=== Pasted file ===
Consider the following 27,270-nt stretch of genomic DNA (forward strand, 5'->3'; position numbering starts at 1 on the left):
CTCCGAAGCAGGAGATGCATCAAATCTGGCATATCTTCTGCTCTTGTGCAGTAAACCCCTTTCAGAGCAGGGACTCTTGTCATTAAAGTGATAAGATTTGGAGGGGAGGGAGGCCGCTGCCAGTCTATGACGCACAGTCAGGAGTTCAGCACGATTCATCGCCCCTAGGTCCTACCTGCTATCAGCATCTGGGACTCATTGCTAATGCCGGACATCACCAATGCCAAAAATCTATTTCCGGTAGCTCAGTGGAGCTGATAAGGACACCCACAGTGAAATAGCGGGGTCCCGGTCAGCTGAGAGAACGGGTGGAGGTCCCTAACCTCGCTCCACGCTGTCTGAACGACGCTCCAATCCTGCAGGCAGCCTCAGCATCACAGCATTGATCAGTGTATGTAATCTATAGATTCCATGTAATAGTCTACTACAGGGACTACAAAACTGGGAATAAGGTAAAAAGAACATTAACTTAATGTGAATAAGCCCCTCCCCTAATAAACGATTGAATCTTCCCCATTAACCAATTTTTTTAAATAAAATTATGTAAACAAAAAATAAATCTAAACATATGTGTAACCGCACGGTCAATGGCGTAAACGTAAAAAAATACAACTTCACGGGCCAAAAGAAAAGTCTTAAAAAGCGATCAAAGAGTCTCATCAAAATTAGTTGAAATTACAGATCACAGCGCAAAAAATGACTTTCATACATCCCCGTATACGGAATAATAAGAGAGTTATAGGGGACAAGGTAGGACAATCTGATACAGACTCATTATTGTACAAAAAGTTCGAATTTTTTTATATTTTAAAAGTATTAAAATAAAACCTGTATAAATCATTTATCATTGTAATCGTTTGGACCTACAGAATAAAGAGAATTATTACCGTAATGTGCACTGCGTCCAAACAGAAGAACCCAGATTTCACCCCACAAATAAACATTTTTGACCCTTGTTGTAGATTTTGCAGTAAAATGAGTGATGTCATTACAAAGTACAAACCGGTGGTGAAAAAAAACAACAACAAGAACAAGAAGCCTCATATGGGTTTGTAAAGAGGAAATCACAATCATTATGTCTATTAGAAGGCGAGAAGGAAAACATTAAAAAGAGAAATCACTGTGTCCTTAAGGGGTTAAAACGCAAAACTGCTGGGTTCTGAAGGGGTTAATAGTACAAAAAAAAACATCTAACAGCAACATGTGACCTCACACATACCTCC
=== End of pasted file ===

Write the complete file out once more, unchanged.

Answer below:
Consider the following 27,270-nt stretch of genomic DNA (forward strand, 5'->3'; position numbering starts at 1 on the left):
CTCCGAAGCAGGAGATGCATCAAATCTGGCATATCTTCTGCTCTTGTGCAGTAAACCCCTTTCAGAGCAGGGACTCTTGTCATTAAAGTGATAAGATTTGGAGGGGAGGGAGGCCGCTGCCAGTCTATGACGCACAGTCAGGAGTTCAGCACGATTCATCGCCCCTAGGTCCTACCTGCTATCAGCATCTGGGACTCATTGCTAATGCCGGACATCACCAATGCCAAAAATCTATTTCCGGTAGCTCAGTGGAGCTGATAAGGACACCCACAGTGAAATAGCGGGGTCCCGGTCAGCTGAGAGAACGGGTGGAGGTCCCTAACCTCGCTCCACGCTGTCTGAACGACGCTCCAATCCTGCAGGCAGCCTCAGCATCACAGCATTGATCAGTGTATGTAATCTATAGATTCCATGTAATAGTCTACTACAGGGACTACAAAACTGGGAATAAGGTAAAAAGAACATTAACTTAATGTGAATAAGCCCCTCCCCTAATAAACGATTGAATCTTCCCCATTAACCAATTTTTTTAAATAAAATTATGTAAACAAAAAATAAATCTAAACATATGTGTAACCGCACGGTCAATGGCGTAAACGTAAAAAAATACAACTTCACGGGCCAAAAGAAAAGTCTTAAAAAGCGATCAAAGAGTCTCATCAAAATTAGTTGAAATTACAGATCACAGCGCAAAAAATGACTTTCATACATCCCCGTATACGGAATAATAAGAGAGTTATAGGGGACAAGGTAGGACAATCTGATACAGACTCATTATTGTACAAAAAGTTCGAATTTTTTTATATTTTAAAAGTATTAAAATAAAACCTGTATAAATCATTTATCATTGTAATCGTTTGGACCTACAGAATAAAGAGAATTATTACCGTAATGTGCACTGCGTCCAAACAGAAGAACCCAGATTTCACCCCACAAATAAACATTTTTGACCCTTGTTGTAGATTTTGCAGTAAAATGAGTGATGTCATTACAAAGTACAAACCGGTGGTGAAAAAAAACAACAACAAGAACAAGAAGCCTCATATGGGTTTGTAAAGAGGAAATCACAATCATTATGTCTATTAGAAGGCGAGAAGGAAAACATTAAAAAGAGAAATCACTGTGTCCTTAAGGGGTTAAAACGCAAAACTGCTGGGTTCTGAAGGGGTTAATAGTACAAAAAAAAACATCTAACAGCAACATGTGACCTCACACATACCTCC